Four wheel driving ability. As it was the case for the H8, the Intelligent AWD system automatically engages at the right time and we drove through tougher, more slippery and deeper muddy terrain than the H8 without a problem. Great adherence and controllable vehicle in adverse conditions.
Drive on sealed roads is smooth with no acceleration lag (there was one on the H8).
Interior quality with leather seats is optimal, back air con is good but back seats may be a little too steep, we couldn’t move them due to our equipment in the boot. Rooftop is a great addition to the enjoyment of driving the car.
As for the H8, High speed driving integrity, both on bitumen (160km/h-100mph) and rocky track (100km/h-80mph) where these speeds were attained with no behaviour change.
Exterior design is, here too, rather timeless. Was compared to Toyota Land Cruiser and Nissan X-Trail during the trip. Appears robust and solid.
Some fun bonuses like the brand name projected on the floor in red letters from rear view mirrors and on the step in white letters (see picture below).
The car’s main weakness on this outback trip is its underbody cover made of plastic and fixed with screws that loosen up and fail during water passings. Not easily fixable in the middle of the desert and as a result we had to let the cover tear itself from the car and lose it. The entire underbody protection needs to be strengthened.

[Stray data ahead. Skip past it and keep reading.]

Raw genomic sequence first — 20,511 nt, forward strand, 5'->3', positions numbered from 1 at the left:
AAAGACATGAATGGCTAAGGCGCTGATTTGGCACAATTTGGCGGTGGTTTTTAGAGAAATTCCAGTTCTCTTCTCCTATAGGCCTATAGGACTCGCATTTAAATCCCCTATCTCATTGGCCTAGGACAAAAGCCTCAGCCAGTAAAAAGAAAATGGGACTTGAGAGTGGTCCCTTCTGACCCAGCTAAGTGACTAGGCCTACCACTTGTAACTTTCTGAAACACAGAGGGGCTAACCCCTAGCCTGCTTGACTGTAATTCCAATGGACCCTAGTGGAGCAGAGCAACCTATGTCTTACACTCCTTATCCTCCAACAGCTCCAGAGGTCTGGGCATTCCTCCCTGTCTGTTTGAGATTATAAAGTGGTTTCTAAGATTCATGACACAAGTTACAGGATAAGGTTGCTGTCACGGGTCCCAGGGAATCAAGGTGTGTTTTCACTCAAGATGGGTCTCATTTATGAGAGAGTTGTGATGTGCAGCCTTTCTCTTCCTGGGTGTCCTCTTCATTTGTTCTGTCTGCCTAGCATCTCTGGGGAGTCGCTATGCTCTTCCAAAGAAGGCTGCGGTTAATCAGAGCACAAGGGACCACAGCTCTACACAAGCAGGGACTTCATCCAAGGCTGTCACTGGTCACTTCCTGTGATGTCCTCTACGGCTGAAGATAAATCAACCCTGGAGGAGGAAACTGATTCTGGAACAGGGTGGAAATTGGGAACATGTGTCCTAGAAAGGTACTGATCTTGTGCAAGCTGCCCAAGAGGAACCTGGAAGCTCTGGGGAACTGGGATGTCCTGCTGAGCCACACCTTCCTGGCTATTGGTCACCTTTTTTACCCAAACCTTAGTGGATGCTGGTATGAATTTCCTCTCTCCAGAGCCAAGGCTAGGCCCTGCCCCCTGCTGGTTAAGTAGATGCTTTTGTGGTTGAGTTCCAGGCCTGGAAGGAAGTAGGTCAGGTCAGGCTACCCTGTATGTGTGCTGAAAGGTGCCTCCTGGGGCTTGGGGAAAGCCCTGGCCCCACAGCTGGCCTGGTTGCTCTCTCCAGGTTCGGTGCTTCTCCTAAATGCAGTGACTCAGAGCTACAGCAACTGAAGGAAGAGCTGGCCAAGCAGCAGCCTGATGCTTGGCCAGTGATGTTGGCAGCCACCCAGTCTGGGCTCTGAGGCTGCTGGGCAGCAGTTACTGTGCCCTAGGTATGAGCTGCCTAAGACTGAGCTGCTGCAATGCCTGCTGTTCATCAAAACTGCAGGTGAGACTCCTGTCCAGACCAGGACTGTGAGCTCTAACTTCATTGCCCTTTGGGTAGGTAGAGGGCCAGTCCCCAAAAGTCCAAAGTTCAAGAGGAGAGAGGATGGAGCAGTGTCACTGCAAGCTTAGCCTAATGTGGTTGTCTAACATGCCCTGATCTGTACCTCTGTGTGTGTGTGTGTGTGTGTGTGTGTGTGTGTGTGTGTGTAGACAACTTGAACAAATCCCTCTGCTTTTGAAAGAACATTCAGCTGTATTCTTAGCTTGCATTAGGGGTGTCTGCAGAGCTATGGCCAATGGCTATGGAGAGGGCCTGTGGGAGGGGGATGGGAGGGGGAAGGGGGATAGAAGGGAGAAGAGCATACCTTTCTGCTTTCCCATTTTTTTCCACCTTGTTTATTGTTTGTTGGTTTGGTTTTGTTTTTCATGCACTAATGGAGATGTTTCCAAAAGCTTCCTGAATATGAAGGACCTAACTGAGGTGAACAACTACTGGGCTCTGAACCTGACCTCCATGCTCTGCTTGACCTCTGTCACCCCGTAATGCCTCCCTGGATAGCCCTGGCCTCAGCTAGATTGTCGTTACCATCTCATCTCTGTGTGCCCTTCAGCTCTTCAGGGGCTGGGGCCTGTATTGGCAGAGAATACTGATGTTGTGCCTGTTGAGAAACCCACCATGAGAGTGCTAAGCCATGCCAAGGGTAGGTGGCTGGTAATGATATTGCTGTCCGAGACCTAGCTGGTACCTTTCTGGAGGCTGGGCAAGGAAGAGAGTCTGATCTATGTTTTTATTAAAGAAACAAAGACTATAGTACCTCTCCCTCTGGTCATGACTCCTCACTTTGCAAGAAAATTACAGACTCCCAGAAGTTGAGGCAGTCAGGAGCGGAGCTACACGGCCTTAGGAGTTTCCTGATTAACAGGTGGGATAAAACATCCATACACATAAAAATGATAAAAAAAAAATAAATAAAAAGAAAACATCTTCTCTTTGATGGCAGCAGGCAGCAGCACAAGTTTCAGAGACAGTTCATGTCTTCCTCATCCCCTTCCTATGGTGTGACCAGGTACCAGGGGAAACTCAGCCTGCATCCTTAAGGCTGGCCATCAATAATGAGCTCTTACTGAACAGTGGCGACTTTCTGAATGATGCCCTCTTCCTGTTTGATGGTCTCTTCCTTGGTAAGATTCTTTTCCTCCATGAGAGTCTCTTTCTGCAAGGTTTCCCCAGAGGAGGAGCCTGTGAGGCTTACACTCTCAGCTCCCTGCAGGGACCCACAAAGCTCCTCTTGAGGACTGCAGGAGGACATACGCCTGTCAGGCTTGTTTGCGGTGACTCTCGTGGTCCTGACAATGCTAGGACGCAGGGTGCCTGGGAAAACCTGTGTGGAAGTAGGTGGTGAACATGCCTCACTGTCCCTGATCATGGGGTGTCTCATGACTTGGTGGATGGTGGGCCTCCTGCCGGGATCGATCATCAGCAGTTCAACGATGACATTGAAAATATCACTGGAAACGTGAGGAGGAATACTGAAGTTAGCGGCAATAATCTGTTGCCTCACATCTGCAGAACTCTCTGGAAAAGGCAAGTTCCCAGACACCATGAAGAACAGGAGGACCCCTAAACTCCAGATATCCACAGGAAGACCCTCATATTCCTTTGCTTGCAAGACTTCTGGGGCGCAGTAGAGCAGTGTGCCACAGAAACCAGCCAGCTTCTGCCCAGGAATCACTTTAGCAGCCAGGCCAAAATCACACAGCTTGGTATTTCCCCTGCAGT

Two punctures and overheating tyres on the Strzelecki track mean to us that the perfect tyre combination remains to be found on the H9.
As for the H8, Premium Unleaded petrol mandate adds 20 to 50 AU cents per litre and makes Australian outback trips logistically challenging due to the rarity of this petrol in remote stations. We needed to permanently carry two 20L jerrycans of fuel to be able to reach our destinations.
The centre console touchscreen is prone to sun glare which makes it impossible to read. Some info should be transferred onto the driver’s control panel (see picture below).
As for the H8, the sat nav vastly overestimates the time required to reach destination by applying speeds that are a lot lower than the speed limit, and is not incorporating unsealed roads in its route calculations.
User manual is required to operate the jack – not as straight-forward as expected.
Headlamps wash died on us on the Strzelecki Track.